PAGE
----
Media

Roy Morelli Steps up to the Plate by Thatcher Heldring

Eight-grader Roy Morelli can't wait for baseball season to start so he can take his rightful place as shortstop for the Pilchuk All-Star team. Being on the All-Stars is just the warm-up for the big leagues: the varsity baseball team at the high school Roy will go to next year. But when Roy's divorced parents find out he's failing history, they make him quit the All-Stars. It's not his fault the only thing interesting about history class is Valerie Hopkins, and she won't even give Roy the time of day. Now Roy is stuck on a losing team in the wimpy rec league, and instead of playing ball every spare minute, he's spending his afternoons with a tutor--who just happens to be his dad's brainiac girlfriend. If Roy's going to impress the varsity baseball coach, he's sure he should be looking out for number one, not wasting his time studying. After all, baseball is what Roy does best. But when his grades continue to slide and his teammates get tired of his know-it-all attitude, Roy Morelli will need to step up to the plate...

Wish Stealers by Tracy Trivas

 When a sinister old woman leaves Griffin Penshine a box of twelve shiny pennies, she sets in motion a desperate quest--because the old woman was a wish stealer, and each penny represents a wish she stole from a wishing fountain decades earlier. Somehow, Griffin has to make things right, or the opposite of her own wishes will come true--and it could literally be a matter of life and death. The Wish Stealers introduces a new voice in middle-grade fantasy, as bright and sparkling as Griffin's pennies.

Thirteen Reasons Why by Jay Asher

 13 teenagers in a small town have each been designated to listen, in secret, to a box of audiotapes recorded by their classmate Hannah and mailed on the very day she commits suicide. "I'm about to tell you the story of my life," she says. "More specifically, why my life ended. And if you're listening to these tapes, you're one of the reasons why." Clay, the narrator, receives the tapes a few weeks after the suicide (each listener must send the box to the next, and Hannah has built in a plan to make sure her posthumous directions are followed), and his initial shock turns to horror as he hears the dead girl implicate his friends and acquaintances in various acts of callousness, cruelty or crime.

Twisted by Laurie Halse Anderson

 Unpopular senior Tyler Miller ("a zit on the butt of the student body") gains stature and notoriety the summer after he pulls off an impressive prank: "spray-painting a couple thousand dollars worth of damage to the school." But readers soon discover that the author has something more complex and original to offer than a fairy-tale rendition of transformation. Humorous, compelling first-person narrative traces how Tyler's newfound happiness as a gutsy tough-guy soon turns to agony; he starts to wish that he could go back to being "invisible." Tyler is floating on Cloud Nine when he wins favor with rich, popular Bethany Milbury, but she drops him after he won't sleep with her, and then he gets the blame when compromising photos of her appear on the Internet. As a result, Tyler has to contend with the police, a verbally abusive father (who works for Bethany's dad), a principal who is still angry about the graffiti incident, and a slew of new enemies at school.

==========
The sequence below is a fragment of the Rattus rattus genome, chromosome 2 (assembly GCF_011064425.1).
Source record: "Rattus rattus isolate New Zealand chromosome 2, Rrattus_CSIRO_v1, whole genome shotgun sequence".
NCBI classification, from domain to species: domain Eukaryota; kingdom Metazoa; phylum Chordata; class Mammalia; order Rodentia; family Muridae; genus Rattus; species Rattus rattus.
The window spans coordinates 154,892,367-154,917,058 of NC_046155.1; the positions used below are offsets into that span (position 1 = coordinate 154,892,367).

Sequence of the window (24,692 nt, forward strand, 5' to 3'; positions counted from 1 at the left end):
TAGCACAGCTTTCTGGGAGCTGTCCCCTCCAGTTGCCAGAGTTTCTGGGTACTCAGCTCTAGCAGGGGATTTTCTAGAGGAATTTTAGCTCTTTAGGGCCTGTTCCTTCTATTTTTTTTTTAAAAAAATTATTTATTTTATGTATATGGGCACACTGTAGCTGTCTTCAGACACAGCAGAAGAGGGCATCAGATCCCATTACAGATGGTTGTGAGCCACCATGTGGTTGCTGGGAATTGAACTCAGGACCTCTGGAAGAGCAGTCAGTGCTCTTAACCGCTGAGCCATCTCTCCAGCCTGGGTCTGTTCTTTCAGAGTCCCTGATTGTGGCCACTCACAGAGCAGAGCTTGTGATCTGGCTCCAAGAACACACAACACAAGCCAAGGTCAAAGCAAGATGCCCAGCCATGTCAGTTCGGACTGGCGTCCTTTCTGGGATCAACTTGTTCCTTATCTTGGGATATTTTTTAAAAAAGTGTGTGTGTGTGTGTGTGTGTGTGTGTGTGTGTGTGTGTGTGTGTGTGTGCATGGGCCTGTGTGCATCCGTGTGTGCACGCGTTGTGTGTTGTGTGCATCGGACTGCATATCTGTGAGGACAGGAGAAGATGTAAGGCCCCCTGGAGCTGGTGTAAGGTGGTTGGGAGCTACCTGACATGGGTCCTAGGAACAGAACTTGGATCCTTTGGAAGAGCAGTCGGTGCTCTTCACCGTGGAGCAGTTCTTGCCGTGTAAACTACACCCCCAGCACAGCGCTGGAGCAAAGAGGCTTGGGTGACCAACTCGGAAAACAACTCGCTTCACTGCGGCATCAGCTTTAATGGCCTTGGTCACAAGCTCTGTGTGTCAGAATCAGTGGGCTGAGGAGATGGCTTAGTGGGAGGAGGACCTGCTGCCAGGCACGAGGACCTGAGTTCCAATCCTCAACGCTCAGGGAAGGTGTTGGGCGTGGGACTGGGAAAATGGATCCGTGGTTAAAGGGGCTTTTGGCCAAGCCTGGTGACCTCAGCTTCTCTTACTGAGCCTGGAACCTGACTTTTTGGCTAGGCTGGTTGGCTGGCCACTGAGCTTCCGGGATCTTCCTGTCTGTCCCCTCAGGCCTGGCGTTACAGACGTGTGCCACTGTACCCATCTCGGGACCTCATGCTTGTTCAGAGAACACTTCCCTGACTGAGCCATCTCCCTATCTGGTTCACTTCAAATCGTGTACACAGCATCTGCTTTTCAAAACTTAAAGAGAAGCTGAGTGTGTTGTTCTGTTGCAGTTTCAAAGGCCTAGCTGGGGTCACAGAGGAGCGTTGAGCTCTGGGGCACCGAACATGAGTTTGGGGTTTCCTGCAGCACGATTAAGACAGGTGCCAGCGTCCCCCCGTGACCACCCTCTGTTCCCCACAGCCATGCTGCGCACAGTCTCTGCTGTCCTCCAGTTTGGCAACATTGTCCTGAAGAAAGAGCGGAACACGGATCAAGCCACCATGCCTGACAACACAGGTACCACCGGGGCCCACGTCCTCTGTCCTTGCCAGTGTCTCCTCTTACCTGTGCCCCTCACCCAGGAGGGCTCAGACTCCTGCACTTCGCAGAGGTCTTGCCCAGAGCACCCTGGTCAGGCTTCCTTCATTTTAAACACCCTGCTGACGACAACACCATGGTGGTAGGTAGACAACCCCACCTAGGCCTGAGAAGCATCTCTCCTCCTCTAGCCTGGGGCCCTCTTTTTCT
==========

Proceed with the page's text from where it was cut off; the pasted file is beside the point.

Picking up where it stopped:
I Kissed a Zombie and I Liked It by Adam Selzer

 Algonquin "Ali" Rhodes, the high school newspaper's music critic, meets an intriguing singer, Doug, while reviewing a gig. He's a weird-looking guy-goth, but he seems sincere about it, like maybe he was into it back before it was cool. She introduces herself after the set, asking if he lives in Cornersville, and he replies, in his slow, quiet murmur, "Well, I don't really live there, exactly. . . ." When Ali and Doug start dating, Ali is falling so hard she doesn't notice a few odd signs: he never changes clothes, his head is a funny shape, and he says practically nothing out loud. Finally Marie, the school paper's fashion editor, points out the obvious: Doug isn't just a really sincere goth. He's a zombie. Horrified that her feelings could have allowed her to overlook such a flaw, Ali breaks up with Doug, but learns that zombies are awfully hard to get rid of-at the same time she learns that vampires, a group as tightly-knit as the mafia, don't think much of music critics who make fun of vampires in reviews. . . .

Powerless by Matthew Cody

 Superheroes soar in this promising debut--and they're kids! Twelve-year-old Daniel, the new kid in town, soon learns the truth about his nice--but odd--new friends: one can fly, another can turn invisible, yet another controls electricity. Incredible. The superkids use their powers to secretly do good in the town, but they're haunted by the fact that the moment they turn thirteen, their abilities will disappear--along with any memory that they ever had them. Is a memory-stealing supervillain sapping their powers? The answers lie in a long-ago meteor strike, a World War II-era comic book ( Fantastic Futures, starring the first superhero, Johnny Noble), the green-flamed Witch Fire, a hidden Shroud cave, and--possibly, unbelievably--"powerless" regular-kid Daniel himself. Superhero kids meet comic book mystery in this action-filled debut about the true meaning of a hero.